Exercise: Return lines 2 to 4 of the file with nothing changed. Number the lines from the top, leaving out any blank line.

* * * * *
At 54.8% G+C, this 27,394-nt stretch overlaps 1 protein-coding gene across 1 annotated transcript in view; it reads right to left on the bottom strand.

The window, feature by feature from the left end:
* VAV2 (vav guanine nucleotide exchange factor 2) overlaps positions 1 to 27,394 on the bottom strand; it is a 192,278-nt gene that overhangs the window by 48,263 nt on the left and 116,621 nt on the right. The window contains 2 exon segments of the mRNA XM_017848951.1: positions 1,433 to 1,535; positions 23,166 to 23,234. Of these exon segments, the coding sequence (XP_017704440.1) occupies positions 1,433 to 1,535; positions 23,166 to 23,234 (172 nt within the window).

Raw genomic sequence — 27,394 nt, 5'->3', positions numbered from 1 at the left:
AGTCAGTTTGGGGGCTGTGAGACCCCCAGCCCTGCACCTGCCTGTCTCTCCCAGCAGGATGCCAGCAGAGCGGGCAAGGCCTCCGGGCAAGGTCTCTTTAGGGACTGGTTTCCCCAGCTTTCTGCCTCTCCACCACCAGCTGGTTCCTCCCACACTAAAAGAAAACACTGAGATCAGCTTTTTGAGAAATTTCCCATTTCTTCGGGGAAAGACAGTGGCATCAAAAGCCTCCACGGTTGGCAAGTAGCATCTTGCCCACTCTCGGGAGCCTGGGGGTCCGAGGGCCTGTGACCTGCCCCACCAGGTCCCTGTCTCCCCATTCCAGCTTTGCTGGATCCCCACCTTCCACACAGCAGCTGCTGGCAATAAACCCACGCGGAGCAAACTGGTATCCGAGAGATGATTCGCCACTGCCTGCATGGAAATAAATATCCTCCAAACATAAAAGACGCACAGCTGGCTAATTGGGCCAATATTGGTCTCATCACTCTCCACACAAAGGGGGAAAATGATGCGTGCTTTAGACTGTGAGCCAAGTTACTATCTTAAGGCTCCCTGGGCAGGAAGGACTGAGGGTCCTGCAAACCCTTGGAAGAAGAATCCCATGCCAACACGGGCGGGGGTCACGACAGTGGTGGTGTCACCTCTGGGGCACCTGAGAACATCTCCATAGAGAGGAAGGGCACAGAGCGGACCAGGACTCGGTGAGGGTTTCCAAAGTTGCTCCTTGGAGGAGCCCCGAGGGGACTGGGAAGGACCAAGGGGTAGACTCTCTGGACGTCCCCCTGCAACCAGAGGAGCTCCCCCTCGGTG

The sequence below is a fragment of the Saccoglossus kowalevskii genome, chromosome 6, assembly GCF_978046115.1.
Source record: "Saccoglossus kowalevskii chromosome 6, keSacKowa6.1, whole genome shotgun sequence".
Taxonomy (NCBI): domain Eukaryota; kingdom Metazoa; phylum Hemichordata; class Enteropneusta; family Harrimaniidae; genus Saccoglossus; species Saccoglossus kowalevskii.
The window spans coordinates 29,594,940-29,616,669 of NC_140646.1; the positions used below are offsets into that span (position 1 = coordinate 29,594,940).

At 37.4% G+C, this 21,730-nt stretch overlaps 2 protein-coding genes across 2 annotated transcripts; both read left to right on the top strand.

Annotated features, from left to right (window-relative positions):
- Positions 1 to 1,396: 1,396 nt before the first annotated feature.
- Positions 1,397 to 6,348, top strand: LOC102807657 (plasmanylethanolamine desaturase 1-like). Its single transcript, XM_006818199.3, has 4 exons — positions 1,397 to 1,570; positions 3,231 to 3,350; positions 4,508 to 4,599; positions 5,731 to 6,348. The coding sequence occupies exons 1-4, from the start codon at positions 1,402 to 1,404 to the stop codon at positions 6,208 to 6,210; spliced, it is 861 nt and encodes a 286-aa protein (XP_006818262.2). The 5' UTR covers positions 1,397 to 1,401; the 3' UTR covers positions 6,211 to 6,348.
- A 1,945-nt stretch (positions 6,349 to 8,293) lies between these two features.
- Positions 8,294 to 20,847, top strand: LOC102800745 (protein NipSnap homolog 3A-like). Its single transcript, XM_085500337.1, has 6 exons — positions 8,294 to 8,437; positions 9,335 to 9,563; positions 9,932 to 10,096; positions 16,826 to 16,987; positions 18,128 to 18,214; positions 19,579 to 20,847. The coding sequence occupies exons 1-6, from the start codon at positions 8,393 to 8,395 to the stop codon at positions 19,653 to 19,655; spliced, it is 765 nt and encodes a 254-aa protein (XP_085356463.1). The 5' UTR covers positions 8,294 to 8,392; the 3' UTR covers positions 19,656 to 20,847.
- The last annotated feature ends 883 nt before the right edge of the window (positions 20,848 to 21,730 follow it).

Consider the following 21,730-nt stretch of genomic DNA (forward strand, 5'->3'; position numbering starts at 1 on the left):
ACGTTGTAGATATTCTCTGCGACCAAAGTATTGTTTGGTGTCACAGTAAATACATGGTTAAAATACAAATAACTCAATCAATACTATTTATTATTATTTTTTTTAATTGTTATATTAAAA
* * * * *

The window, feature by feature from the left end:
* VAV2 (vav guanine nucleotide exchange factor 2) overlaps positions 1 to 27,394 on the bottom strand; it is a 192,278-nt gene that overhangs the window by 48,263 nt on the left and 116,621 nt on the right. The window contains 2 exon segments of the mRNA XM_017848951.1: positions 1,433 to 1,535; positions 23,166 to 23,234. Of these exon segments, the coding sequence (XP_017704440.1) occupies positions 1,433 to 1,535; positions 23,166 to 23,234 (172 nt within the window).

Raw genomic sequence — 27,394 nt, 5'->3', positions numbered from 1 at the left: